floating_rate_payment:
    function: "lambda x1, x2, x3: (x1 + x2) * x3"
    description: "Calculate floating rate interest payment"
subtract_amount:
    function: "lambda x1, x2: max(0.0, x1 - x2)"
    description: "Subtract and amount and assign to new variable"
collect_payments:
    function: "lambda x1, x2: x1 + x2"
    description: "Add payments from two sources"
apply_scheduled_payment:
    function: "lambda x1, x2: min(x1, x2)"
    description: "Make payment up to the scheduled amount"
compound_and_add:
    function: "lambda x1, x2, x3: (1.0 + x1) * x2 + x3"
    description: "Compound an account with interest and add cashflow"
required_reduction:
  function: "lambda x1, x2,: max(min(x1, x2), 0.0)"
  description: "Calculate required reduction (bounded to be positive)"

Implementing cash flow waterfalls in code

While declarative specification of structural elements goes a long way towards making the structure both well defined and readily analyzable, ultimately the complete and final logic of the structure must be represented using a programming language. In contrast to e.g. spreadsheet solutions that are difficult to validate, a procedural language with well defined flow of instructions and logical branching points allows unambiguous definition of cash-flows under all contingencies. The following is an excerpt (full script in the repository)

# STEP 2c: IP/PP distributions on the basis of the OC/IC tests
# Case 2c_1: Passing the i-th (OC, IC) test
if OCTest.OC_Status[k] == 1 and ICTest.IC_Status[k] == 1:
 
# Passing Mezzanine Test
if i < T - 1:
    # Pay available interest in i+1 subordinated note.
    # If there is shortfall, it is added as deferred interest to the bond notional
    # Adjust interest proceeds
    # No changes to the available principal proceeds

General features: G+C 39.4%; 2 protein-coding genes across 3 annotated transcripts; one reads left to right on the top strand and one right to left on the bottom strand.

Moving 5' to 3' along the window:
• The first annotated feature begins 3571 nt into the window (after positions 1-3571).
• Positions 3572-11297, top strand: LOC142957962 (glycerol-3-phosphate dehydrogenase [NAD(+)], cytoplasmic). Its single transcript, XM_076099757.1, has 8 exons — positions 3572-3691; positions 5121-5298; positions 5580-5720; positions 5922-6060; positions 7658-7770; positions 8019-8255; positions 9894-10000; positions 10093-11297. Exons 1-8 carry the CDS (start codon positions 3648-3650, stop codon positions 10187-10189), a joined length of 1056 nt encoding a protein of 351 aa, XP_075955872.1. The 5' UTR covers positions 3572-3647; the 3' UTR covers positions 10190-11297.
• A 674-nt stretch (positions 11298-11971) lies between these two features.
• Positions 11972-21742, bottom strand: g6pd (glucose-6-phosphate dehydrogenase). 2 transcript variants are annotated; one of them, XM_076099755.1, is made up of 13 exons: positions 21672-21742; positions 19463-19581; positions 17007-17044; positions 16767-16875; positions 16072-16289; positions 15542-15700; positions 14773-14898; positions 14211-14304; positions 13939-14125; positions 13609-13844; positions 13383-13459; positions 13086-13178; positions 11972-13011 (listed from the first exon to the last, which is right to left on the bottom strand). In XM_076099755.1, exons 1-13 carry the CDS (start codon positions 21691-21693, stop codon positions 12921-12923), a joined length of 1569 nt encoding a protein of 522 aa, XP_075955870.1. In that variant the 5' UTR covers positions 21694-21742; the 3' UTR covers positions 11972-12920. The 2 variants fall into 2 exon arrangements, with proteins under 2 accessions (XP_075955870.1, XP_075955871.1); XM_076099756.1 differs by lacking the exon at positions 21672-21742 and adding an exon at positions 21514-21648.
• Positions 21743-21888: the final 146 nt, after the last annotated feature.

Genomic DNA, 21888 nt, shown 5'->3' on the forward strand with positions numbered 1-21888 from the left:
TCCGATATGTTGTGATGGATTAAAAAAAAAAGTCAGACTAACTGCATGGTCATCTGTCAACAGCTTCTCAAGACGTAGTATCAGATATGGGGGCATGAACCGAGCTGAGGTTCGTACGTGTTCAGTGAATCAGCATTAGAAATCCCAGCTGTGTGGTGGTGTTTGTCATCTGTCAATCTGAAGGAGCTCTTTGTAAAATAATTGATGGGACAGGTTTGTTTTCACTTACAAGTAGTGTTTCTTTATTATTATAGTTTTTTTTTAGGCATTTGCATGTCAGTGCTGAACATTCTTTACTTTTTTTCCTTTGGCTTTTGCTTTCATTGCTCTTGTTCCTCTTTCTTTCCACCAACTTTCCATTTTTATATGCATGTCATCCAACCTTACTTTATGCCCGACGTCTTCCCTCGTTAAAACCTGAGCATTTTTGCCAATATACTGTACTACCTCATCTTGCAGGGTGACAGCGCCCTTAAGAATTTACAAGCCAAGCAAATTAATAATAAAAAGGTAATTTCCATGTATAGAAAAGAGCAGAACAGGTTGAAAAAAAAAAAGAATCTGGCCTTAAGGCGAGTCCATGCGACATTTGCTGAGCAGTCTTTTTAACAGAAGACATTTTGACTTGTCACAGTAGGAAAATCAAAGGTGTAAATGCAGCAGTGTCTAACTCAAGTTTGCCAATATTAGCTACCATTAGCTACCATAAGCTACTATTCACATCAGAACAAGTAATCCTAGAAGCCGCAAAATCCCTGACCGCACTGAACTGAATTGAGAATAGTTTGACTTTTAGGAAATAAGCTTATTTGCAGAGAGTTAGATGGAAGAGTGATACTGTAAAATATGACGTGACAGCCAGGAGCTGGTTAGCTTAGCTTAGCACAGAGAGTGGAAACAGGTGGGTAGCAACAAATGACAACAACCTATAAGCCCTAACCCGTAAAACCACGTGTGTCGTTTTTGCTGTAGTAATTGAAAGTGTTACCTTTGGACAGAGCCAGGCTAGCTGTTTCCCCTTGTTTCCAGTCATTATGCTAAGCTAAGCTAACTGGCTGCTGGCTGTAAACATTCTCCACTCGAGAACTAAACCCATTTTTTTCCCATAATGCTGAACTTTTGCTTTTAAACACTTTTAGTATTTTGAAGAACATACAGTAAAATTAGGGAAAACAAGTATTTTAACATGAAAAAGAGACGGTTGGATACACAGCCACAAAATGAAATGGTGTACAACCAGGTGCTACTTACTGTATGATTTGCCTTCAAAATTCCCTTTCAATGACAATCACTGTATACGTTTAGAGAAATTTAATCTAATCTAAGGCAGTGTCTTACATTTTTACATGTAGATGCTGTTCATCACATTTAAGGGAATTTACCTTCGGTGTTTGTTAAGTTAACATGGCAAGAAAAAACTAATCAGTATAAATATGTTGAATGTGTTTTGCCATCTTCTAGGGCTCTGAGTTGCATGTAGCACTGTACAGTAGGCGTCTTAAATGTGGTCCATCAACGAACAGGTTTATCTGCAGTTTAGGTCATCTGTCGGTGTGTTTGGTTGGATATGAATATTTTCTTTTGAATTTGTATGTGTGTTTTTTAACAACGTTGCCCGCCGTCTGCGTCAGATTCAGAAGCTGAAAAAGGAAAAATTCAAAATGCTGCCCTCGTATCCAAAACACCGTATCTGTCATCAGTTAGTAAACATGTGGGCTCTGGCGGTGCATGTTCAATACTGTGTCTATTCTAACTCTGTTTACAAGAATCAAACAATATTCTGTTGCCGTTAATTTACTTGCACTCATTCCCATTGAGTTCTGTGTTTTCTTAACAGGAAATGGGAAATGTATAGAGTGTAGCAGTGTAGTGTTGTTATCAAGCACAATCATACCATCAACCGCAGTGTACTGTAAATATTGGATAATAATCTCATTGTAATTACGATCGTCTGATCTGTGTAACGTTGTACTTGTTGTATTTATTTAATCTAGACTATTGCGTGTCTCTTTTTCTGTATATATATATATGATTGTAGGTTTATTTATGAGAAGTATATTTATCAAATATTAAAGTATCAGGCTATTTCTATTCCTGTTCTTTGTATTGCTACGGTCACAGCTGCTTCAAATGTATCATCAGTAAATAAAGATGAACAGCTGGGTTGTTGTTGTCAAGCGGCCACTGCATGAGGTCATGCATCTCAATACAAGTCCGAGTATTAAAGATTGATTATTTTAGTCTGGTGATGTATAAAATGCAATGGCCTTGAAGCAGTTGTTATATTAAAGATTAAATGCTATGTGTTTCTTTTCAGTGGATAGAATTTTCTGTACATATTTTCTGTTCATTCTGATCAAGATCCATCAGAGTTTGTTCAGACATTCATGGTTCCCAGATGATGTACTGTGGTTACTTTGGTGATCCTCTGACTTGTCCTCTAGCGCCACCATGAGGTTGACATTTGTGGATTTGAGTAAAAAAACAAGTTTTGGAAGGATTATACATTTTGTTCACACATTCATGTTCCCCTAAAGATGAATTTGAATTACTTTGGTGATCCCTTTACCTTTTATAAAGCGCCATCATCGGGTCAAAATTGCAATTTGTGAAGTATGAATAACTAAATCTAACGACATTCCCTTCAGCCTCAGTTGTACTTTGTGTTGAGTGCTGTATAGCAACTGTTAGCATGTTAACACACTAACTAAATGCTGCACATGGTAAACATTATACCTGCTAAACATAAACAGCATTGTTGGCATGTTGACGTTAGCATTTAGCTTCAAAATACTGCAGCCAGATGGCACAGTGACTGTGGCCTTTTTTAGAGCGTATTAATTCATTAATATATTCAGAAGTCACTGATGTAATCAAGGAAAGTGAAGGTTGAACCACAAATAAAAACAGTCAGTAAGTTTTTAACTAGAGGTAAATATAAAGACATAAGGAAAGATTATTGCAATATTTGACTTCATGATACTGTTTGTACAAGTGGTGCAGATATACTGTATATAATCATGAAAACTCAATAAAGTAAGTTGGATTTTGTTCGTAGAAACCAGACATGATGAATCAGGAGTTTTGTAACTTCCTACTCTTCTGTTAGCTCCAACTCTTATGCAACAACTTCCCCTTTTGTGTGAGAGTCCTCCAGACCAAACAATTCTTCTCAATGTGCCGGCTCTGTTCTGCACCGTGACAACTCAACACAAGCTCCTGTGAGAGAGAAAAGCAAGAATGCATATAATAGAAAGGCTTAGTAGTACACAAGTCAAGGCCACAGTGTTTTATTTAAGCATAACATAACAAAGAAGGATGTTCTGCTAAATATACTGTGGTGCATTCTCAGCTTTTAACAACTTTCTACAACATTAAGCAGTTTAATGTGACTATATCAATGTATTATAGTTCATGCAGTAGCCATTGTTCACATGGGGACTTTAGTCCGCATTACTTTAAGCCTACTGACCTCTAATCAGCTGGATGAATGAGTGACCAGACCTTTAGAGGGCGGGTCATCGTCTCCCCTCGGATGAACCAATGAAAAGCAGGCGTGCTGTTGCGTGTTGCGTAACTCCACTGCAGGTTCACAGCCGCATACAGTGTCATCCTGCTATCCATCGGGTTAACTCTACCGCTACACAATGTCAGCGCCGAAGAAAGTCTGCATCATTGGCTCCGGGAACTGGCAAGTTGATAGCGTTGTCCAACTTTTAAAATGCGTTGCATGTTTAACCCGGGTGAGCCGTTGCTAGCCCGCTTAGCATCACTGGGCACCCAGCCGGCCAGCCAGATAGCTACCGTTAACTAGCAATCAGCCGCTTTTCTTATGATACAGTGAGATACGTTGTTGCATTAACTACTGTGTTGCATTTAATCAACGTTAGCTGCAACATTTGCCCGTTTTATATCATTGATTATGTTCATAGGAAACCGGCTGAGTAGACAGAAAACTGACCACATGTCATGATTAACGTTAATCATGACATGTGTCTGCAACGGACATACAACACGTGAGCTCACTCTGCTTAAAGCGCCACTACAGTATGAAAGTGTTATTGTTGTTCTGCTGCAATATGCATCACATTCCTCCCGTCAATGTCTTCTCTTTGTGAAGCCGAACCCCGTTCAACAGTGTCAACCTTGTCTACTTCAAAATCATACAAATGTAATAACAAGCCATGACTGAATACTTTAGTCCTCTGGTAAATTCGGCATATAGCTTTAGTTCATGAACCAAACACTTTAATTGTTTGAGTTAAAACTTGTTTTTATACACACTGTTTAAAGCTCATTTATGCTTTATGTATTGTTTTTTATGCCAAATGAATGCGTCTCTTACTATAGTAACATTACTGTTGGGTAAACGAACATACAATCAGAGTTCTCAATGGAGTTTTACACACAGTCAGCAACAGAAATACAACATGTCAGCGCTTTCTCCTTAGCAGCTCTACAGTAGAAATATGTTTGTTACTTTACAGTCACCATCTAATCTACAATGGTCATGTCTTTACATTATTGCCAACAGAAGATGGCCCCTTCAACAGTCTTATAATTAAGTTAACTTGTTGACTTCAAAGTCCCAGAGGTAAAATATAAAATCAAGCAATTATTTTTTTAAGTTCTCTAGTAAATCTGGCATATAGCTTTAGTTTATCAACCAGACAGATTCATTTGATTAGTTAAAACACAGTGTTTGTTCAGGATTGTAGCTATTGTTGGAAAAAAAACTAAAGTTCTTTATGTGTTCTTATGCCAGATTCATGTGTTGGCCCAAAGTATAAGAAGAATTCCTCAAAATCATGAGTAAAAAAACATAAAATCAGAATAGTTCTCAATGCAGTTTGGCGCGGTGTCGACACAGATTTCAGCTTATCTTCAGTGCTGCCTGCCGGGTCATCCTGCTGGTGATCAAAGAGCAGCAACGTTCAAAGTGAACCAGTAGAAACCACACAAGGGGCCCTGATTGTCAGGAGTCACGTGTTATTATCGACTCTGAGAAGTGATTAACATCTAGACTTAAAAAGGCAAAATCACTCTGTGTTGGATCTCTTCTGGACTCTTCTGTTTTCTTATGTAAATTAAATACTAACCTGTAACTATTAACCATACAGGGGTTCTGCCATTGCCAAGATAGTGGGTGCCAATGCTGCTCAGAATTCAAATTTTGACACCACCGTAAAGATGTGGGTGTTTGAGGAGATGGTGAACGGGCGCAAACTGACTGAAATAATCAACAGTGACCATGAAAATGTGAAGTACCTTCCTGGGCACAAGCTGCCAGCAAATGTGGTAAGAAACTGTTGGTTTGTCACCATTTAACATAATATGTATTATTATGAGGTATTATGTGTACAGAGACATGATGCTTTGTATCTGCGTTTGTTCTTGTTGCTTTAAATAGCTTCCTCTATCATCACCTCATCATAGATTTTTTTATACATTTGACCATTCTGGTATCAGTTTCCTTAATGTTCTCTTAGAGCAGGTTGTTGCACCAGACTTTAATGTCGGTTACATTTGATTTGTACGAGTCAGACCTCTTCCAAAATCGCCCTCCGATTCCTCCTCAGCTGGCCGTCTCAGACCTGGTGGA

B = S.Liabilities[i + 1]
    B.Payment[k] += F["apply_scheduled_payment"](B.Scheduled_Payment[k], interest_proceeds)
    B.Notional[k] += B.Scheduled_Payment[k] - B.Payment[k]
    interest_proceeds = max(0.0, interest_proceeds - B.Payment[k])
    print('Passing Mezzanine Test Cashflows')
    print(B.Indicator, "Bond Payment: ", B.Payment[k])
    print(B.Indicator, "Bond Notional: ", B.Notional[k])
# Passing Junior Test
else:
    # Allocation of all proceeds to reserve account (if any)
    # Make equity payments
    S.reserve.amount = F["compound_and_add"](A.r, S.reserve.amount, principal_proceeds)
    principal_proceeds = 0
    S.Equity.payment[k] = interest_proceeds
    interest_proceeds = 0
    print('Passing Junior Test Cashflows')
    print("Equity Payment: ", S.Equity.payment[k])

Demonstration

In our github repository we have a demo implementation that aims to illustrate the proposal in sufficient detail. The demo does not represent any specific / actual structure, it merely abstracts features commonly found in existing structures: (multiple bonds with priority of payments, principal and interest payment waterfalls, reserve accounts, overcollatelarization triggers etc.)